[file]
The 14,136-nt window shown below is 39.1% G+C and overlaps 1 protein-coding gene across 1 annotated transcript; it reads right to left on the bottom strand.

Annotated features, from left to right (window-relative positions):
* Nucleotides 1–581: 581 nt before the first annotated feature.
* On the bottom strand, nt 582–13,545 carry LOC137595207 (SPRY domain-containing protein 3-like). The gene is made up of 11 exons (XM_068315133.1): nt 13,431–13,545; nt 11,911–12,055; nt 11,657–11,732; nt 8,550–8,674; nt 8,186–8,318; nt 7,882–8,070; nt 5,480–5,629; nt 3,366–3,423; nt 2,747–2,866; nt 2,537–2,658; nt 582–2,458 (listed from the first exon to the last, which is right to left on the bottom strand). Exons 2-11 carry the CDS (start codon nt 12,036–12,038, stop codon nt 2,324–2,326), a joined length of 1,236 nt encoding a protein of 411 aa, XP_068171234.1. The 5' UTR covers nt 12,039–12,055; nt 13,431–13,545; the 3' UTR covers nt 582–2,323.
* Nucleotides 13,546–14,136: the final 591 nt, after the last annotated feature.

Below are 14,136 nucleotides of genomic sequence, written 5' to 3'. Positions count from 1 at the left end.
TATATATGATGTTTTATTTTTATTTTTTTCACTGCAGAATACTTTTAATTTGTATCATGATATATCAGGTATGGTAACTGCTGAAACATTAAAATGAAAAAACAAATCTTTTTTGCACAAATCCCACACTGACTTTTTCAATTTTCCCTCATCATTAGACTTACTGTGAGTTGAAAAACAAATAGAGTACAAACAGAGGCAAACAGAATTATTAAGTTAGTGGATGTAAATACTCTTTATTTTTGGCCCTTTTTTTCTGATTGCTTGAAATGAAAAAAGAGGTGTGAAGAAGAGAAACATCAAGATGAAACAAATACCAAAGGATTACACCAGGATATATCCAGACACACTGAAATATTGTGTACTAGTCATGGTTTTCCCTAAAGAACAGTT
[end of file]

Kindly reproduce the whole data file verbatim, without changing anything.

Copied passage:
The 14,136-nt window shown below is 39.1% G+C and overlaps 1 protein-coding gene across 1 annotated transcript; it reads right to left on the bottom strand.

Annotated features, from left to right (window-relative positions):
* Nucleotides 1–581: 581 nt before the first annotated feature.
* On the bottom strand, nt 582–13,545 carry LOC137595207 (SPRY domain-containing protein 3-like). The gene is made up of 11 exons (XM_068315133.1): nt 13,431–13,545; nt 11,911–12,055; nt 11,657–11,732; nt 8,550–8,674; nt 8,186–8,318; nt 7,882–8,070; nt 5,480–5,629; nt 3,366–3,423; nt 2,747–2,866; nt 2,537–2,658; nt 582–2,458 (listed from the first exon to the last, which is right to left on the bottom strand). Exons 2-11 carry the CDS (start codon nt 12,036–12,038, stop codon nt 2,324–2,326), a joined length of 1,236 nt encoding a protein of 411 aa, XP_068171234.1. The 5' UTR covers nt 12,039–12,055; nt 13,431–13,545; the 3' UTR covers nt 582–2,323.
* Nucleotides 13,546–14,136: the final 591 nt, after the last annotated feature.

Below are 14,136 nucleotides of genomic sequence, written 5' to 3'. Positions count from 1 at the left end.
TATATATGATGTTTTATTTTTATTTTTTTCACTGCAGAATACTTTTAATTTGTATCATGATATATCAGGTATGGTAACTGCTGAAACATTAAAATGAAAAAACAAATCTTTTTTGCACAAATCCCACACTGACTTTTTCAATTTTCCCTCATCATTAGACTTACTGTGAGTTGAAAAACAAATAGAGTACAAACAGAGGCAAACAGAATTATTAAGTTAGTGGATGTAAATACTCTTTATTTTTGGCCCTTTTTTTCTGATTGCTTGAAATGAAAAAAGAGGTGTGAAGAAGAGAAACATCAAGATGAAACAAATACCAAAGGATTACACCAGGATATATCCAGACACACTGAAATATTGTGTACTAGTCATGGTTTTCCCTAAAGAACAGTT